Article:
- China's General Administration of Customs said the country investigated 286 smuggling cases involving an estimated 955,000 tons of "solid waste" in 2017. That is said to be 6.7 times the amount of waste-related cases in 2016, and the country expects to continue that pace as part of its "Sword Guarding the Country's Gate 2018" campaign, according to state news agency Xinhua.
- A report from Reuters, which highlighted changes in the town of Guiyu following the scrap import ban, said the area had been a notable part of this smuggling trade. Prior to the crackdown, it had been common for mobile phones and computers to be shipped from Hong Kong to North Korea, smuggled into China and then sent to Guiyu under the classification of domestic waste. Some in Guiyu told Reuters they were losing income following the import policy changes.
- The ongoing smuggling campaign has already been on display this year with the arrest of 11 suspects that were part of an alleged gang operation to import plastic from Vietnam. The group is said to have shipped more than 5,500 tons of material since May 2017, according to the South China Morning Post.
These new figures are a reminder that China's scrap import policies, while globally disruptive, are part of an even larger plan in the country. What is commonly referred to as National Sword in the U.S. started as a broader smuggling crackdown that also included grain, weapons and endangered species. According to the state news agency, the overall campaign involved 3,260 cases in 2017. This evolved from something that was slowing down port inspections at the start of 2017 to a full-scale problem when China announced its ban on 24 scrap categories in July.
This scrap policy also stems from a desire to clean up the country's environment, which has meant internal efforts to improve the quality of recycling operations in towns such as Guiyu, and move toward more modern processing infrastructure. Various rationale have been given for this shift, including a desire to boost the country's domestic recycling efforts and a reaction to bad publicity caused by the multi-part documentary "Plastic China."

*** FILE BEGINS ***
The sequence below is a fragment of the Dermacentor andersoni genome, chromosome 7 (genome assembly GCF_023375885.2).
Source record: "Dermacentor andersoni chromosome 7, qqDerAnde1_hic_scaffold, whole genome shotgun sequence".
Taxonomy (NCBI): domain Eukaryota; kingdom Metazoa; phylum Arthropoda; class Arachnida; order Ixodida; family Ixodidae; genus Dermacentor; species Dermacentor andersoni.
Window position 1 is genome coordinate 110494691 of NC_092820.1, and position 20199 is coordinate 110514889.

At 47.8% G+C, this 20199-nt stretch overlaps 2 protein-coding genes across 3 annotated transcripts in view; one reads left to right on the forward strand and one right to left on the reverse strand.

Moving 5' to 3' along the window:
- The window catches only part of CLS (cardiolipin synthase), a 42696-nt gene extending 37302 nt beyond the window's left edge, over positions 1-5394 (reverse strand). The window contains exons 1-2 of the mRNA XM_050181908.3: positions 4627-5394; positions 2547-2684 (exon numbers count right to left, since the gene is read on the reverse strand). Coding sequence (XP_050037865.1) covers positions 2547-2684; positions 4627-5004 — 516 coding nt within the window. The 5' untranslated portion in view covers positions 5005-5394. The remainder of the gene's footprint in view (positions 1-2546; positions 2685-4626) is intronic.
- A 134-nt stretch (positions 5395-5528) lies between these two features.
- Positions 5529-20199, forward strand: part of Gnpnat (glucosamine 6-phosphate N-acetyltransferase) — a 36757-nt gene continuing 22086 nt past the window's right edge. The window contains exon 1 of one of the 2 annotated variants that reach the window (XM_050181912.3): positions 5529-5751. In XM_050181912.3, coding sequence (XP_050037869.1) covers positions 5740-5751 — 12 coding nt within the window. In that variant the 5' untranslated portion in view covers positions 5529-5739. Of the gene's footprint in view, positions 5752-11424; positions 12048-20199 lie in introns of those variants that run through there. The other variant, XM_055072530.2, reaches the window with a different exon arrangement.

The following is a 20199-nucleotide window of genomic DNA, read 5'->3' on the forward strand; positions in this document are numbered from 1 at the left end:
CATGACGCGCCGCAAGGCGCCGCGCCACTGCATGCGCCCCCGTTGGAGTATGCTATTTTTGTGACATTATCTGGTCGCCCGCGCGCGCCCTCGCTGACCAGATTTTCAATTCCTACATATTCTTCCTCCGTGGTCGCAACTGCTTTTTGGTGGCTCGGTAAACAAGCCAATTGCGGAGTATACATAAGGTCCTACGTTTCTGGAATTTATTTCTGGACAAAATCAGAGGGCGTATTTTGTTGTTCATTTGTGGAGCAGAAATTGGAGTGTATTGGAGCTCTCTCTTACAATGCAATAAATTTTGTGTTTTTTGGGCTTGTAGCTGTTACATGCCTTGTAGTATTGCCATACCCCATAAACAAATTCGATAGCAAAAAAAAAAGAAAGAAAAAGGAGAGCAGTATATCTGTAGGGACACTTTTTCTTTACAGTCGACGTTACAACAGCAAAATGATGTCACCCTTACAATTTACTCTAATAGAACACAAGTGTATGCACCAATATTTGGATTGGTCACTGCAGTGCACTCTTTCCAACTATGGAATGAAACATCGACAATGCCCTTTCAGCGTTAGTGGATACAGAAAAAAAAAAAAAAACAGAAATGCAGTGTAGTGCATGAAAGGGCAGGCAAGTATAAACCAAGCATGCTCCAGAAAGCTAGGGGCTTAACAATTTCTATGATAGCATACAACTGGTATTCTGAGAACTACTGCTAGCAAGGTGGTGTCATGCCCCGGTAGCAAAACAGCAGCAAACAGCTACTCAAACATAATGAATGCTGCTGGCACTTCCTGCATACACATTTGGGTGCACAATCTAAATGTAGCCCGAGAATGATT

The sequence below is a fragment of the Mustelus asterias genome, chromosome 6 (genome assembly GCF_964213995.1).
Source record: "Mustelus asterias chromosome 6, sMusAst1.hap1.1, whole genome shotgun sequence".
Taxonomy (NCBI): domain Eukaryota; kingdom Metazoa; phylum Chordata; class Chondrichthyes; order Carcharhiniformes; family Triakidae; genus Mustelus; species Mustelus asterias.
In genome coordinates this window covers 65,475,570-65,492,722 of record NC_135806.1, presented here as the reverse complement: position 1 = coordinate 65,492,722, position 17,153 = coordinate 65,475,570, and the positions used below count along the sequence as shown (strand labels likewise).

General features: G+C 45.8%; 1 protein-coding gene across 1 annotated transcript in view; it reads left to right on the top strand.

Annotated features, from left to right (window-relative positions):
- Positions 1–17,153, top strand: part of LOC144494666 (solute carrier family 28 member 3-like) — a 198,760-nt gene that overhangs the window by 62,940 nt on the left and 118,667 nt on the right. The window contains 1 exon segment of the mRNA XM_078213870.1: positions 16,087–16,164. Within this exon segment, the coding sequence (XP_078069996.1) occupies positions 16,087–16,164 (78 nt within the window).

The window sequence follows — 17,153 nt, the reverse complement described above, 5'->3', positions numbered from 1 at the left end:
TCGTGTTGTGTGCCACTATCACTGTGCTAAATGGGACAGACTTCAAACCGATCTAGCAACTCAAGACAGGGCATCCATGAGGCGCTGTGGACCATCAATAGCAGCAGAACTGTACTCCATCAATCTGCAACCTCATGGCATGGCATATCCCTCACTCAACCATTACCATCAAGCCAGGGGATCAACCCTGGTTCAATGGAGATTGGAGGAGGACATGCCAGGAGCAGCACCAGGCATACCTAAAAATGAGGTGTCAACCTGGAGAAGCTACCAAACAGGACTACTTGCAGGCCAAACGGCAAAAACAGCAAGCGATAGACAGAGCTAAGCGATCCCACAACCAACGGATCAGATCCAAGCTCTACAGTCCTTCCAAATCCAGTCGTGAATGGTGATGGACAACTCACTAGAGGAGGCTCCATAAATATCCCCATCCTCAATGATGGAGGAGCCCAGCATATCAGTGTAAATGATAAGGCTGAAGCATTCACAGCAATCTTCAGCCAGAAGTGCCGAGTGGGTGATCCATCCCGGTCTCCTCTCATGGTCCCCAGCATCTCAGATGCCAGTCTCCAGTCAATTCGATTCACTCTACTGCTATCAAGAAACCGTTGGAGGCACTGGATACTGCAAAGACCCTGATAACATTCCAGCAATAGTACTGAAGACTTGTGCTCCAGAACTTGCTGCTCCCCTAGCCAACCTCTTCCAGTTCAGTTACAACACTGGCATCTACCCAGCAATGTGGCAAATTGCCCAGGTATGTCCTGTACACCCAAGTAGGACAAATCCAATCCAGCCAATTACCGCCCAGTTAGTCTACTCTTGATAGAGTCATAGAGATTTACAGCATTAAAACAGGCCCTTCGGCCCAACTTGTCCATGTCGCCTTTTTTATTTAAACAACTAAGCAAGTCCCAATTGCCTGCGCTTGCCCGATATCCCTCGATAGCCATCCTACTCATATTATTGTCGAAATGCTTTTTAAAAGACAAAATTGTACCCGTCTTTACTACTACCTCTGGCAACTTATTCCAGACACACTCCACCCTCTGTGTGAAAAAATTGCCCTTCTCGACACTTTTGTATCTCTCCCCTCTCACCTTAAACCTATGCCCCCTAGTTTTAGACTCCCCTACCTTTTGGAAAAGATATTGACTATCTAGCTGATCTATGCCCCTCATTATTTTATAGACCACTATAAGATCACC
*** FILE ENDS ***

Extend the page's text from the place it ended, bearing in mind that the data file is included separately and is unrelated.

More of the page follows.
While this may be helping the country's image, it has also caused challenges for Chinese recyclers both domestically and overseas. What has been classified as "solid waste" is often valuable scrap material that fueled a complex network of trade routes and processing operations.
Manufacturing demand existed for much of that scrap, and still does, which means that until the country can ramp up its domestic recycling efforts, more virgin material could be produced in the meantime. It also means that more of the displaced material, smuggled or otherwise, is now filling up facilities in Southeast Asian countries that don't have the capacity — or often the environmental and labor standards — to adequately meet the global demand.